For me, a few things in life can rival a good Greek taverna. It is Balkans in all its poetry – an uncultivated nobility from start to end. The moment you sit, and this stands for every place in Greece, not only for Athens or tavernas, a glass carafe of icy water hits the table: boom! And the waiter is gone. Once I noticed this for the first time, the blunt rattling of ice started following me everywhere, calling me, and I came to relish this gest as a sacred nourishing ritual. Never did I order something in Greece nervously just to quickly extinguish the thirst.
After the water, comes the wine… this time in a copper-like jug along with small shallow glasses – a bit bigger than the ones used for shots, but slightly smaller than the ones for whiskey. These glasses don’t demand a serious maintenance and a cutting-edge radar attached to elbows, like the classic wine ones. No, they are made for a table that is going to shake and shake from hits, hips and sips. Jug comes full, first wave spills anyway, no matter how you pour it, rest is ours and yamas! Bacchus’s not dead! You know it when tunes of rembetika climb up your legs and over your lap, when they grab you by the collar and pull you up like a bully, so when you close your eyes and raise the hands up in surrender, a punch of bouzouki-fueled rebellion is coming.
And then the food… food in Greece makes me forget my genuine laziness to eat anything but meat and I expressly turn into a bottomless, insatiable pit that may only spit out everything, at some point, but it will never stop ingesting more. It is all about the small plates. Take the right ones and an exploding spring of tastes will follow. Fried goat cheese with honey and sesame; mashed lentils with purple onion, olives and lemon; vine leaves stuffed with rice; deep-fried zucchini with tzatziki; vinegar pickled small-fish in olive oil and spices; lamb hearts, lungs and kidneys wrapped inside crispy intestines… Where can one stop?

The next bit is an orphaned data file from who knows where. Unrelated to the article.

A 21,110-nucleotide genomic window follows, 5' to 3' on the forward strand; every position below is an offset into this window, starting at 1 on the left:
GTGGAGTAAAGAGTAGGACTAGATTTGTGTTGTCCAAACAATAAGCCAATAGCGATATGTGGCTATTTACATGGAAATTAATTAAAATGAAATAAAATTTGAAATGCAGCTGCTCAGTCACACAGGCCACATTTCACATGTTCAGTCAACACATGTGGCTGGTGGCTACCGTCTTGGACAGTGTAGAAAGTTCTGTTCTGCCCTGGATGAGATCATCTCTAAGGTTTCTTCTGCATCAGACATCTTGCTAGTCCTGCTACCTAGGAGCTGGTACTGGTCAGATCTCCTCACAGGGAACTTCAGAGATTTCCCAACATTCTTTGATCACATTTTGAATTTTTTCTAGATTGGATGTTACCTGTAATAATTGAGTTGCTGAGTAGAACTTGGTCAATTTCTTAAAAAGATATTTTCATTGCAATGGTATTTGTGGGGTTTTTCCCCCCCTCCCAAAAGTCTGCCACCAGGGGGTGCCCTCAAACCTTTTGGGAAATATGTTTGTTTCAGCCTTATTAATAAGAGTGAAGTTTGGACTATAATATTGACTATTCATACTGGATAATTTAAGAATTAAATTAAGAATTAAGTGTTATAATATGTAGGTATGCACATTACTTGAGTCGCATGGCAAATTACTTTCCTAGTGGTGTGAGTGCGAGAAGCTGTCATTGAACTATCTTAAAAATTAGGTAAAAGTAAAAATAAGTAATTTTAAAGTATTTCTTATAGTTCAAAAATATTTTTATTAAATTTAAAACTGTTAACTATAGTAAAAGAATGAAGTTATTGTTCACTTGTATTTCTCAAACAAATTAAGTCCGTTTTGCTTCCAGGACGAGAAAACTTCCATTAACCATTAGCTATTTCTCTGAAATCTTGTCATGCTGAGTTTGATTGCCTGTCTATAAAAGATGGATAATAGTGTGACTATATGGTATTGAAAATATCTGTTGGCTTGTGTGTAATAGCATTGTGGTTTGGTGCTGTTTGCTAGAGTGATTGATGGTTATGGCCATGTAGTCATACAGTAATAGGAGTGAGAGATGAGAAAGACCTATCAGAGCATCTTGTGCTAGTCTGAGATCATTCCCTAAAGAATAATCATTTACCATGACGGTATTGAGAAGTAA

The Piper Under a Tree
Parks are great for digestion. Temples too, if you ask me. It’s no wonder that in ancient times, visitors of Athens would start their tour of the city not at the Acropolis, but at the Temple of the Olympian Zeus. Although only a few eroded columns are left standing and barely a handful of people gives it more than needed for a photo proof that they were there, it is pretty hard to miss out on the absolutely gargantuan scale of the shrine.
The building project was ambitious beyond our modern understanding – it was meant to be the greatest temple of the ancient world and when it was finally completed by Roman Emperor Hadrian, after more than 600 years in the making, Athens was no longer “the center of the world”. Still, Hadrian didn’t stop erecting – he filled the entire circle with temples and public spaces, finishing it off with one of the largest and by some accounts “most impressive statue in the world, after Colossuses of Rhodes and Rome”. Today, only fragments and a single gate remain out of everything that Hadrian built there. Marvelous, yet ironic monuments to both rulership and vanity.
According to a 2.000-year-old travel blogger #Pausanias, the gardens of Aphrodite used to be somewhere nearby… and I love to imagine that that is the Zappeion park, or the National Gardens of Athens. The idyllic dream-like atmosphere of the place is opiatic in August, when the city outside is scorching and cricket voices thunder high. Looming around twists and turns of slender gravel roads, from grove to grove, over lakes and meadows, almost like Pan and the Nymphs are going to jump out at any time.
In the beginning I said how mythology and reality poetically mix in Greece. They truly do, but poetry is not all flowers, love and marble. It can also be profane, carnal, sensual or just pure terrestrial with all its filth and corruption, compliance and resignation.
Streets pop out like ribs out of a spine from the long and exotic Patission boulevard, forming a skeleton of a once healthy, living and breathing neighborhood. Things quickly turned bad after the economic crisis in 2008 when housing prices dropped to lowest rate in living memory. Then came the waves of migration, and refugees that found themselves stuck in Greece moved into the Patissia area in huge numbers. Without jobs or any perspective – most of them didn’t have any papers, not to mention work permits – crime started to take hold. America’s Square, one of the main in the quart, along with the infamous Exarcheia, remains among the last public places in Athens, where you can get weed at any time after nightfall.
Can’t help but remembering one time I was lying on an old mattress just a few streets from the square, ground floor crib, my head leveled with earth. Blinds were down, but the window was open and with air came the sounds of languages so various and many, bringing emotions strong and clearly felt without understanding a single word. I was wrong when talking about the Temple of Zeus. Athens was and always will be the center of the world.
Written by Novak Lukovac